Another Monument Declared, You’ll Never Guess Who Did It

In a historic move, President Biden is set to announce the designation of the Baaj Nwaavjo I’tah Kukveni – Ancestral Footprints of the Grand Canyon National Monument in Arizona. This national monument will protect nearly 1 million acres of the Grand Canyon landscape, which is sacred to Tribal Nations and Indigenous peoples.

The new designation effectively blocks future uranium mining in the area, a controversial decision that has both environmental and geopolitical implications. Uranium is a crucial element used in various industries, including nuclear reactors and medical applications.

The Biden administration claims that this step is part of its commitment to strengthening climate resilience across our national park system and advancing its historic climate and conservation agenda. The move is seen as an effort to protect cultural and sacred sites important to Tribal Nations in the Southwest.

Interior Secretary Deb Haaland, the first Native American to hold this position, praised the decision, stating that the administration recognizes the significance of indigenous knowledge in collaborative conservation efforts.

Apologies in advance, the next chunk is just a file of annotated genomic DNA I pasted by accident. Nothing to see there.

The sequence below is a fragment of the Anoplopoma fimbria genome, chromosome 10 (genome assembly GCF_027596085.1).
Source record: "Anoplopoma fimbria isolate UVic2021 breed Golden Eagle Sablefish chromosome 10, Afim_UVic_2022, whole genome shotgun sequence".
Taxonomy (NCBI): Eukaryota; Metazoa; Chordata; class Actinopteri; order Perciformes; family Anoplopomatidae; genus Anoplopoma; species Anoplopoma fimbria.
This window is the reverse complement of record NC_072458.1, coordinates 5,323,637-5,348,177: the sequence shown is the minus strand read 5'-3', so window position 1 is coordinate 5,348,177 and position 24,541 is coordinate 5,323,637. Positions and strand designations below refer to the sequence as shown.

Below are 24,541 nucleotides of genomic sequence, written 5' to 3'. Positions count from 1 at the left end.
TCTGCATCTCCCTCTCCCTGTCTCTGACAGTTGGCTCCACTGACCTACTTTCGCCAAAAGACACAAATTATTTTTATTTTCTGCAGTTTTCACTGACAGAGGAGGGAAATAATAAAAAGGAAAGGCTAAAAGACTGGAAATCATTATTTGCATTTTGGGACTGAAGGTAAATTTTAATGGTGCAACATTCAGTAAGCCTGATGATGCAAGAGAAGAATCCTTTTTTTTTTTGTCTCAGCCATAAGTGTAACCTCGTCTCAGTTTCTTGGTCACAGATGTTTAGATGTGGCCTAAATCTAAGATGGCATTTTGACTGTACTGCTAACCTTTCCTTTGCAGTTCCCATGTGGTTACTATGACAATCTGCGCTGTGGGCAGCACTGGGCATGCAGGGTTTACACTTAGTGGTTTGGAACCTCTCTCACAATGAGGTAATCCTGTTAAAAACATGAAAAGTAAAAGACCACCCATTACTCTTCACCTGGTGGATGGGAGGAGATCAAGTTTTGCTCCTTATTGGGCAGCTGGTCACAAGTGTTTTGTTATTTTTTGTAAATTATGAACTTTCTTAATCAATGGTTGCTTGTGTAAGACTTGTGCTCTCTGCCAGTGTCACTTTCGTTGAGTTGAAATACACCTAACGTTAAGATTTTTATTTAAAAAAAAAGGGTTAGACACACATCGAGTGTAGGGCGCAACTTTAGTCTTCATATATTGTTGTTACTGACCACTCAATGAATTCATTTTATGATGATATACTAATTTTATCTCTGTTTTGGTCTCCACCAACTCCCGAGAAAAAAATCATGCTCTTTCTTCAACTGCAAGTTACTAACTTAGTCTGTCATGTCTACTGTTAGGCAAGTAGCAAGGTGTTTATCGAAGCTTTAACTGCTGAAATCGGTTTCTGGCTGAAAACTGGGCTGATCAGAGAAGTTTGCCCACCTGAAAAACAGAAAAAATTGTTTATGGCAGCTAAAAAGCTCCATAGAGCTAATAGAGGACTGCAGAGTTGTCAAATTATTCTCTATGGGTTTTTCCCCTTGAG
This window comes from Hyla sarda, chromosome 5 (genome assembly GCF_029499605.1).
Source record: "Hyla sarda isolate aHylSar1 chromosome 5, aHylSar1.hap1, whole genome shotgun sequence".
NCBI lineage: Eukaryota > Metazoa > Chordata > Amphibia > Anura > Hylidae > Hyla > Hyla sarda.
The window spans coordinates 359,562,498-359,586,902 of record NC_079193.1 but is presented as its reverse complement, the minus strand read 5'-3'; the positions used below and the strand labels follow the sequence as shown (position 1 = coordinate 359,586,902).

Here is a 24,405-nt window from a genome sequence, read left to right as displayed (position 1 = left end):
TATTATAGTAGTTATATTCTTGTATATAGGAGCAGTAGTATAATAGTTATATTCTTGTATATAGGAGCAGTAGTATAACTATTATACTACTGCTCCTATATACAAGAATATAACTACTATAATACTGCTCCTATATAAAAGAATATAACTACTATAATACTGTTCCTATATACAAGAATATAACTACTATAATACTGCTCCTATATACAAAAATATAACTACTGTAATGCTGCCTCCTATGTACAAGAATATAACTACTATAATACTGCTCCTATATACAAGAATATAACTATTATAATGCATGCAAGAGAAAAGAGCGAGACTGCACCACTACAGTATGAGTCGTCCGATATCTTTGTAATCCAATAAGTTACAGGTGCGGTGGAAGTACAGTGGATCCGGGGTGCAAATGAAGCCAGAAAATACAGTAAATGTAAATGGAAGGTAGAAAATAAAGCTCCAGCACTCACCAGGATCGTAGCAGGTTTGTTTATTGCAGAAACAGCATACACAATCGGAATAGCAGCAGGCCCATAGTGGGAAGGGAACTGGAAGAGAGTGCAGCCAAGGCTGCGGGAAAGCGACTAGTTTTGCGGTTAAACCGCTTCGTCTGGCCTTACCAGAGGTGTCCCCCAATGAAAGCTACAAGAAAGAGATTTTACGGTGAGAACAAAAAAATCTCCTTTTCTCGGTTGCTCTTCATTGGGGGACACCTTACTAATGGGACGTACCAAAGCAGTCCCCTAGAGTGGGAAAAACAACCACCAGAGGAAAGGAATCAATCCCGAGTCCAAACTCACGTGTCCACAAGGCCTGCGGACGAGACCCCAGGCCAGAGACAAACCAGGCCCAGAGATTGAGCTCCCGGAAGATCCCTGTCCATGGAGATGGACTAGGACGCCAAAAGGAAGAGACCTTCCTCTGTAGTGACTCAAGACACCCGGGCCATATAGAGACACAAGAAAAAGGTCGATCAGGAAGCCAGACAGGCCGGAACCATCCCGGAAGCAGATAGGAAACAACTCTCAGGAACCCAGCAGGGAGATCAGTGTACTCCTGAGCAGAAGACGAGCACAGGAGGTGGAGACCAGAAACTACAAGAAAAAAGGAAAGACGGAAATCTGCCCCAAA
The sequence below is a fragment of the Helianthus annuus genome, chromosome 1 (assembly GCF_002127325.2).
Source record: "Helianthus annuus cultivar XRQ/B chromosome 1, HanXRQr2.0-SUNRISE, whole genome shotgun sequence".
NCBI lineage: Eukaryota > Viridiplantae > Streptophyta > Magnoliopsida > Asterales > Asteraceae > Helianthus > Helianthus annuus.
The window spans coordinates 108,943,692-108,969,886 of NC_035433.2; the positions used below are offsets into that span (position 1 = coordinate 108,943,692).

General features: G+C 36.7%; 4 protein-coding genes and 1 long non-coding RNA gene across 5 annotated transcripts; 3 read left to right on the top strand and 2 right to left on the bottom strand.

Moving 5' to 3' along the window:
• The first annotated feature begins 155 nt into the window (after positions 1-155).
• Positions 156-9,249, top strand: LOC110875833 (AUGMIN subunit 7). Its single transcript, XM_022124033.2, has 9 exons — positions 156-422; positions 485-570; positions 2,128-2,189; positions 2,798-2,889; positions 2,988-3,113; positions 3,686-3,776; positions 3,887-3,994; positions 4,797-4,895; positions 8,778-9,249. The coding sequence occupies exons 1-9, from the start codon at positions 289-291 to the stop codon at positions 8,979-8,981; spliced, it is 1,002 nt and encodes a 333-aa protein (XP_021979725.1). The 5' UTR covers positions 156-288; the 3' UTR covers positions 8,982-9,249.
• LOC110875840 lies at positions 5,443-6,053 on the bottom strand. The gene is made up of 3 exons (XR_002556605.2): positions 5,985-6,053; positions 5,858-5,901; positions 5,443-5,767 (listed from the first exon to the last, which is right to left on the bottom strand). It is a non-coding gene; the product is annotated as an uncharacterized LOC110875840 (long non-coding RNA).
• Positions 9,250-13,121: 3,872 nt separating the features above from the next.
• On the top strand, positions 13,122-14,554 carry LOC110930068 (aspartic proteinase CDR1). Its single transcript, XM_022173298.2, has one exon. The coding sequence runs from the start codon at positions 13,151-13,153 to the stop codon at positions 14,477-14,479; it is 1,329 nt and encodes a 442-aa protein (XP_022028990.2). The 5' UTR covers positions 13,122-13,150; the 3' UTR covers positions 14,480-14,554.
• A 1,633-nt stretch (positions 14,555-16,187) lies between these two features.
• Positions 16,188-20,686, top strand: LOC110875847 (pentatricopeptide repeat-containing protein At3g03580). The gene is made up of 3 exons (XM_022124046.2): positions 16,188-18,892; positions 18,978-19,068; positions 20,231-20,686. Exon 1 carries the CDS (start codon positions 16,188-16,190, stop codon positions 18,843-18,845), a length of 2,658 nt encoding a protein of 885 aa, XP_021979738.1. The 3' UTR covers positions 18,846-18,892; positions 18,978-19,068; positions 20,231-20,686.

However, critics argue that the designation is purely politically driven and ignores the need for uranium to enhance national security and reduce dependence on foreign sources like Russia. They believe that tapping into domestic uranium resources would be beneficial for the country.

It’s worth noting that the national monument designation will not affect existing mining claims that predate a 20-year mineral withdrawal initiated in 2012. This means that approved mining operations within the monument’s boundaries will still be allowed to operate.

While this move protects the Grand Canyon and its cultural significance, opponents worry that it may hinder efforts to combat drought and prevent forest thinning. Ranchers near the Arizona-Utah border also fear losing privately owned land due to the monument designation.

President Biden’s decision to designate the Grand Canyon National Monument is likely to have far-reaching consequences. It aligns with his administration’s focus on climate and conservation but sparks debate over uranium mining and its role in national security.

As this announcement unfolds, it will undoubtedly generate both support and opposition among passionate Republican voters and all Americans concerned about the future of our natural resources and heritage. Stay tuned for further developments on this crucial matter!

Source Fox News